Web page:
Jim White analyses the position of Simon Jordan and Crystal Palace after they went into administration and were docked 10 points. “Jordan himself has pumped most of the money he had earned from selling mobile phones into the unequal task of trying to keep a football club going without the revenue stream derived from owning its own playing space. And, while doing so, he seemed to do his best to antagonise everyone with whom he came into contact… And, as he long ago complained, those in charge will do nothing to help him, his club, or more importantly his fellow Palace fans. The irony that he long ago saw it coming and railed against its certainty will be of no comfort. Nor will the fact that he will be proven right sugar the pill. Many will snigger at the predicament of Jordan and his equally hard-to-like manager Neil Warnock. But even as they sink into oblivion, it is worth reminding ourselves that Jordan had a point.”

With the transfer window heading to a close, Tony Cascarino asks if “Premier League clubs are starting to buy British again?” “It’s been my experience that home-grown players worked harder, tackled harder, cared more. Plenty of Premier League managers this season seem to agree. The days when the assumption was that foreign was automatically better may be coming to an end.”

On the actual gossip, The Times Window Watch get the ball rolling with Newcastle joining the race for Victor Moses and Mido closing in on a move to West Ham. In The Guardian we learn that Birmingham don’t want to pay 13 million pounds for Roman Pavlyuchenko.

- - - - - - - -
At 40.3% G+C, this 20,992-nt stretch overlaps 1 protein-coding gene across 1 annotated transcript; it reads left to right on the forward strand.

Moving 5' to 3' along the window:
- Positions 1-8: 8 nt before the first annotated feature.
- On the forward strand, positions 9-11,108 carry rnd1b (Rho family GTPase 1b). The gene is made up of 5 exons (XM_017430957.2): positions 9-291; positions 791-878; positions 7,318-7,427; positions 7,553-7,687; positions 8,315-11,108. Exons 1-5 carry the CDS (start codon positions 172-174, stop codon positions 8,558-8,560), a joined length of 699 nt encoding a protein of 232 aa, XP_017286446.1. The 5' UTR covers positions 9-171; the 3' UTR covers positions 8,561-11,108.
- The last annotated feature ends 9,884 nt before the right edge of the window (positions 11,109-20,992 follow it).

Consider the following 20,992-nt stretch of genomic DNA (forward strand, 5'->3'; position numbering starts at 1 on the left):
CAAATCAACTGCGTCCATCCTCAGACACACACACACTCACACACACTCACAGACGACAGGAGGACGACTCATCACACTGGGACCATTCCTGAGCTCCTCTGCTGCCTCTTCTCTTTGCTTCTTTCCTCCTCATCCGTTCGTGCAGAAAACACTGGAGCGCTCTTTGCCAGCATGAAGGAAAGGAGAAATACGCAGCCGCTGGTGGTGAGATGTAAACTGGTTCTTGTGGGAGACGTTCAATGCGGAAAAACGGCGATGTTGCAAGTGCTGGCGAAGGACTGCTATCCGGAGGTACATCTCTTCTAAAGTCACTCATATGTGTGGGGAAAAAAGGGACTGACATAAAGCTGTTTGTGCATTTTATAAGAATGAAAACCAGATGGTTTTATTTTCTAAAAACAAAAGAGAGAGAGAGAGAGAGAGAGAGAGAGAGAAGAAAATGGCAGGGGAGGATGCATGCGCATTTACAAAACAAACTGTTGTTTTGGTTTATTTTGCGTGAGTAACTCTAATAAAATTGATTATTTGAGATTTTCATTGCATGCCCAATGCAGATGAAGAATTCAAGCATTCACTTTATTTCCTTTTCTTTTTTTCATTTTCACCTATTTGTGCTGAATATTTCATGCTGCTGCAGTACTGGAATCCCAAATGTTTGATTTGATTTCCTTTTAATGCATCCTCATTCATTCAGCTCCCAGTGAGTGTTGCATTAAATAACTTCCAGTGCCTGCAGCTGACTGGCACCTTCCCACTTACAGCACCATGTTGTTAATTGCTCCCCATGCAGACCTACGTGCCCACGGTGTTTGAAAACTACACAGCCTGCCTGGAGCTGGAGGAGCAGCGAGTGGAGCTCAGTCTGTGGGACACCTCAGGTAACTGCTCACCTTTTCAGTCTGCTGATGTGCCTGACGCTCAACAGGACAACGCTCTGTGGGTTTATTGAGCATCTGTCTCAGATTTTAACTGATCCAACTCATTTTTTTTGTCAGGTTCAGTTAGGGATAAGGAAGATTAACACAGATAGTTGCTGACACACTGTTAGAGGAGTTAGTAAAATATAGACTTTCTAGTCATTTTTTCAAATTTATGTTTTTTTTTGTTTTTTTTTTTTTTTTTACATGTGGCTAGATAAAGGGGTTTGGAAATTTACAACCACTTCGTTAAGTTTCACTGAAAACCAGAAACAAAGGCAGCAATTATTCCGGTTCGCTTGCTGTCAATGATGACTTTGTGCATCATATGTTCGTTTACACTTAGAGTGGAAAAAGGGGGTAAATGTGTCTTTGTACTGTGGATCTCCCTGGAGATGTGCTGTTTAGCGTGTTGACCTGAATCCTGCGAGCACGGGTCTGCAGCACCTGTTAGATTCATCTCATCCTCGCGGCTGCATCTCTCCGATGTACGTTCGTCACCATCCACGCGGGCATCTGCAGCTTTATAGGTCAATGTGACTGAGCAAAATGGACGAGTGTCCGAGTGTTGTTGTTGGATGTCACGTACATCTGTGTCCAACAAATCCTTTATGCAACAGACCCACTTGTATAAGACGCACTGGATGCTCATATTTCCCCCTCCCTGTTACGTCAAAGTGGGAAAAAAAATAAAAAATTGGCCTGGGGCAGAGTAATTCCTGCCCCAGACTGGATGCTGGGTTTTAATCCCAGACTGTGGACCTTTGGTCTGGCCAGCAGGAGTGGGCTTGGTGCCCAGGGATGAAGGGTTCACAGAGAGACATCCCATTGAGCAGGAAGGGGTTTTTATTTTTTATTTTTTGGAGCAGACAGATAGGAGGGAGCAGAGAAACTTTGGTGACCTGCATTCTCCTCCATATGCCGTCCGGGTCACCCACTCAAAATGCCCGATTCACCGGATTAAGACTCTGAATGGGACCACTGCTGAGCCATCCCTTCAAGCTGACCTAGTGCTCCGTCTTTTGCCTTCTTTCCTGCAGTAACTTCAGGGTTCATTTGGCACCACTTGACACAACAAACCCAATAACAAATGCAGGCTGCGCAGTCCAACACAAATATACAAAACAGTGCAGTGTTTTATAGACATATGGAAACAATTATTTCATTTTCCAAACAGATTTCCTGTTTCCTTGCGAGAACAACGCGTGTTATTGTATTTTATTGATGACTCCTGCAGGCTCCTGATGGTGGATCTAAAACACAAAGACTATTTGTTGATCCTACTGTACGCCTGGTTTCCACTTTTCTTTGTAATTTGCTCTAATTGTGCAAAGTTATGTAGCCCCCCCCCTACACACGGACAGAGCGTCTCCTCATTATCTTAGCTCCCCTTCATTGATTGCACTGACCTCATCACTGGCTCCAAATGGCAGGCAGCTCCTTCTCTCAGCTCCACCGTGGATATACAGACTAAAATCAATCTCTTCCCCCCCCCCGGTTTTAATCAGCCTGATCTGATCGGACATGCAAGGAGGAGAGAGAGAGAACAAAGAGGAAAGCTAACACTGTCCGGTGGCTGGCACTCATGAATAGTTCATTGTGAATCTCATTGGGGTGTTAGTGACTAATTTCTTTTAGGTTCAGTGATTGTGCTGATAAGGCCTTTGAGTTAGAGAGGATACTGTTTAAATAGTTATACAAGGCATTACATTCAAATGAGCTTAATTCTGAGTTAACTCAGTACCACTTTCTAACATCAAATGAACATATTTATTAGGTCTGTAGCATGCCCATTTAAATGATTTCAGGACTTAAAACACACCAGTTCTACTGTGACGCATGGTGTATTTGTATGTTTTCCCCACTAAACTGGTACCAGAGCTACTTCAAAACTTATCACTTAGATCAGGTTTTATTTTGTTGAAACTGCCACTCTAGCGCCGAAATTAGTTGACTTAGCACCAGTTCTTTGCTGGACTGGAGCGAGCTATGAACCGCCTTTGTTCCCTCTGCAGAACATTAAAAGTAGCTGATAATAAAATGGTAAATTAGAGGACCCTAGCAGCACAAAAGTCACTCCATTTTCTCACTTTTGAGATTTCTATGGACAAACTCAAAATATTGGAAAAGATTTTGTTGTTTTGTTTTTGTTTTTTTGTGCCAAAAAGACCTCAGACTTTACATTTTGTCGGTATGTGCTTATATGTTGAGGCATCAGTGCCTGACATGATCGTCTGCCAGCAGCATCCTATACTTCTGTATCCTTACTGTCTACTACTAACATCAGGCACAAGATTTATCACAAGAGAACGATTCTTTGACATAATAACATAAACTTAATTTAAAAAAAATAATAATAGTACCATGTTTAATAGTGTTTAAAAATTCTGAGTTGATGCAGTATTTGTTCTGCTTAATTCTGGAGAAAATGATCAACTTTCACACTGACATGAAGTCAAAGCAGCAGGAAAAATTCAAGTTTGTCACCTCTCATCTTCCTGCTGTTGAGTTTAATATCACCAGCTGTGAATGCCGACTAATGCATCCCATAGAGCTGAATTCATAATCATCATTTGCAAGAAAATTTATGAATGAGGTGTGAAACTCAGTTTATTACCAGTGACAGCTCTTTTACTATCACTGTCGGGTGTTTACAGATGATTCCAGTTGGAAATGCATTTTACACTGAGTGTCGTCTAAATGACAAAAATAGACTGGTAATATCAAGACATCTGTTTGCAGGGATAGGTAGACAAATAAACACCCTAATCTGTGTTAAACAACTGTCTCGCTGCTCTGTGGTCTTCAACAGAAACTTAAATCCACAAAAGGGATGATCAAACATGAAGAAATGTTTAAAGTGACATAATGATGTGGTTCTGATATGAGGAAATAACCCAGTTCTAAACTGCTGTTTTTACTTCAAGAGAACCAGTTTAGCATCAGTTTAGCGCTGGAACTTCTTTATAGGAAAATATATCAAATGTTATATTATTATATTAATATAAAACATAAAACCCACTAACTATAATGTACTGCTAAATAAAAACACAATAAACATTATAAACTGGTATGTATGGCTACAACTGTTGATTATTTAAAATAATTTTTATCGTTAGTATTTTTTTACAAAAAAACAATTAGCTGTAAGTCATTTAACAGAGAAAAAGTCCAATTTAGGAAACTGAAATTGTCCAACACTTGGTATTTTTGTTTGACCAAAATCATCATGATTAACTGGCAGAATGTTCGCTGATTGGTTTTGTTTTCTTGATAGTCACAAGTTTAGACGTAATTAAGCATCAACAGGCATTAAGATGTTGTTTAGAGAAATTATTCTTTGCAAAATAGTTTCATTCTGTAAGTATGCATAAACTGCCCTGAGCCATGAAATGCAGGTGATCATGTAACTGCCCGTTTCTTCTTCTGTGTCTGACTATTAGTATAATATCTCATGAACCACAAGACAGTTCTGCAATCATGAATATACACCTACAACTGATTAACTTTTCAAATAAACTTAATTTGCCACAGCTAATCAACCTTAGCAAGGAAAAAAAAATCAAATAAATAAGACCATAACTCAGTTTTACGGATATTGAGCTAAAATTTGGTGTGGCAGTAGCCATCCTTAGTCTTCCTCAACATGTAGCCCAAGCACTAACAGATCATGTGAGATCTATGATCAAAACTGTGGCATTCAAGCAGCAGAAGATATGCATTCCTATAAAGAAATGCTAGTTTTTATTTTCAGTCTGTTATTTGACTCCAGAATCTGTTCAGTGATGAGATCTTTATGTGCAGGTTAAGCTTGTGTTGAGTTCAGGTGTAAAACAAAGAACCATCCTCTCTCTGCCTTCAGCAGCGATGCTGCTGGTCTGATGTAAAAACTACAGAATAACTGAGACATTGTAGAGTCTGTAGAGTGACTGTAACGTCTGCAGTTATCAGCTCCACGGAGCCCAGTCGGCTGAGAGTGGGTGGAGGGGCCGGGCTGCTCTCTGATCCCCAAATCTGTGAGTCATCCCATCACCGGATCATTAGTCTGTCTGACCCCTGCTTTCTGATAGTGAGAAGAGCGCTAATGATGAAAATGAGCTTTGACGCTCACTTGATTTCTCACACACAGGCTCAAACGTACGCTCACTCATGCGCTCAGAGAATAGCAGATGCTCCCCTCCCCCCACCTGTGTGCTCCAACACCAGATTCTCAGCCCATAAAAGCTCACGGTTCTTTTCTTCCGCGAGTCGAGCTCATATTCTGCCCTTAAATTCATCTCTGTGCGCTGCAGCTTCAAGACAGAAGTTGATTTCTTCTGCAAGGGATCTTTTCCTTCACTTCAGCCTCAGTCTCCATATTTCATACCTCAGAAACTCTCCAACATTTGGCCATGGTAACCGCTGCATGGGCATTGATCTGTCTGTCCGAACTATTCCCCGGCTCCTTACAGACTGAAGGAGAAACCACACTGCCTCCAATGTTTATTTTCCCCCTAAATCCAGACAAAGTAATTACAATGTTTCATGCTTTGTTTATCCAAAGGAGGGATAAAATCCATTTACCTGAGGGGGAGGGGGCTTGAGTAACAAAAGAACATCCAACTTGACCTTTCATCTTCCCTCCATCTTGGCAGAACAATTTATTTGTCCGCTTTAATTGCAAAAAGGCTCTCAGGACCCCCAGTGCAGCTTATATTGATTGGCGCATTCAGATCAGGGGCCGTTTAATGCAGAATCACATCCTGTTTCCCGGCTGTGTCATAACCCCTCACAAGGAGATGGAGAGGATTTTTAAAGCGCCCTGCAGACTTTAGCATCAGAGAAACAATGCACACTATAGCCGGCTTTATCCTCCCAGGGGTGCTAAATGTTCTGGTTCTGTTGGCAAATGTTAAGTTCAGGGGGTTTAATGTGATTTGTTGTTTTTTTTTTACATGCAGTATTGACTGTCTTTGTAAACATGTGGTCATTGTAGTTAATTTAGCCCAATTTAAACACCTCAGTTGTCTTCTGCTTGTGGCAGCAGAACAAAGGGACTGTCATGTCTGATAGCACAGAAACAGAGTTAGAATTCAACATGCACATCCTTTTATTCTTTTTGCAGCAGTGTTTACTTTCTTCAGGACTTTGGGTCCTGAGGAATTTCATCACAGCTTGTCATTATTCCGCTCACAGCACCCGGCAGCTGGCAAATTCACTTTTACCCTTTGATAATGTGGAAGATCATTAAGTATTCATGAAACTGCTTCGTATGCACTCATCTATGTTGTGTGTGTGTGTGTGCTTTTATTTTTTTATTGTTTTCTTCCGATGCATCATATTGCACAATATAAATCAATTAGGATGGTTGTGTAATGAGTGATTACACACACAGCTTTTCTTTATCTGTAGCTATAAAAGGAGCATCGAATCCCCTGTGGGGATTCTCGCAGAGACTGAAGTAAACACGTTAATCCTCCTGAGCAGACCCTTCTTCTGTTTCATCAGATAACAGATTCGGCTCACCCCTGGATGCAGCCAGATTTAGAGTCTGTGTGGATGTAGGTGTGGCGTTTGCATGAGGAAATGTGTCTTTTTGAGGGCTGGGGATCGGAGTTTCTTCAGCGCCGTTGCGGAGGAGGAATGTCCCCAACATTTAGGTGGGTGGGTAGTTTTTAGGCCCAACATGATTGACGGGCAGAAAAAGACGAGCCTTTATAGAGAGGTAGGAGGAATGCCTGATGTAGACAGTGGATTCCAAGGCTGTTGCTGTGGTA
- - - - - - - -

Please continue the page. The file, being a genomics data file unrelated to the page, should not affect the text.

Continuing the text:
The Sun report that Anderson is heading to Lyon, Manchester City must pay 15 million pounds for Fernando Gago and Gianfranco Zola wants David Bentley on loan. The Daily Mail also have their rumours, including Sunderland make a cut-price move for Benjani and Gordon Strachan is worried about a big bid for Adam Johnson.

And finally, the Daily Mail have the juicy story of the day. “A Premier League footballer has won a gagging order stopping the public learning about his affair with a team-mate’s girlfriend. The so-called ‘super-injunction’ was granted by a High Court judge under human rights laws. The married England international successfully claimed that exposing his infidelity would be a breach of his right to a ‘private and family life’.”